By this time, the neighbor had died. So, hopefully, that ended this matter.
Most lies and rumors are not that easily run down nor that quickly addressed.
Case in point.
In the late 1970s, my wife and I went through a year of marital counseling. This was a painful time for us both, and involved three hours of driving twice monthly for two-hour sessions with the counselor. Briefly, her expectations and mine regarding marriage were poles apart and we needed a friend to help us untangle 15 years of offenses, slights and misunderstandings.
In early 1981, at the encouragement of our church staff, Margaret and I took the entire Sunday evening worship service at First Baptist Church, Columbus, Mississippi, and told the story of our near-divorce and the hard work of reconciliation. It was a painful story, told to a packed-out house. I thought that was the end of it. But God had other plans.
That week, the Office of Communications with our denomination called from Nashville. "By an odd coincidence, a person from our office was in your church Sunday night and heard your testimony. We would like to send a reporter down to interview you and your wife and publish the story for Christian Home Week in early May."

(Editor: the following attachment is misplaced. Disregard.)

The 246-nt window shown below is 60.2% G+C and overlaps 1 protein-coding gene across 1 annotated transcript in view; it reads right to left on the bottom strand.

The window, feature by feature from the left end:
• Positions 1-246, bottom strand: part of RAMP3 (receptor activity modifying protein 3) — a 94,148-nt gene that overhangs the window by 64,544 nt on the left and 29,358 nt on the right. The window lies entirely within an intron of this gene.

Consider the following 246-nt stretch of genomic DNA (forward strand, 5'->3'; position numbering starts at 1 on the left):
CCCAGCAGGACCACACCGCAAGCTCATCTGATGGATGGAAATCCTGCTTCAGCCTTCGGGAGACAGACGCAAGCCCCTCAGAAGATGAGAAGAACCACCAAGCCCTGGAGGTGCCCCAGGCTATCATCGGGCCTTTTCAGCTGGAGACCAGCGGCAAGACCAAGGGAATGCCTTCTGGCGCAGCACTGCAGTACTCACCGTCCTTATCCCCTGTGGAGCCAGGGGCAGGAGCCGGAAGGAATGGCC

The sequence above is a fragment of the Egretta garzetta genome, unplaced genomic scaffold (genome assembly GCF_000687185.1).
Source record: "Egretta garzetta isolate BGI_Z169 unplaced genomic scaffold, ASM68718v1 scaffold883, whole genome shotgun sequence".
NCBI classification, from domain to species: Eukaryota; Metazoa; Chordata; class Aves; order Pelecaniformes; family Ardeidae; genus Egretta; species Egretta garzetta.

I was hesitant. What preacher—particular in 1981 before news of marital problems among the clergy had become so commonplace—wants to tell such a story. When I called Margaret at home to get her thoughts, she said, "Oh good. I knew God was going to use this."
Gail Rothwell spent two days with us, interviewing, taking photos, etc. Her article was published in the SBC "Facts and Trends" in May, 1981, and ran in most of the state Baptist weeklies. Even some dailies such as the Houston Chronicle ran the story. Somewhere I still have a file with over 40 letters from people thanking us for telling the story, with two or three saying it saved their marriage.
Now, fast-forward a few years.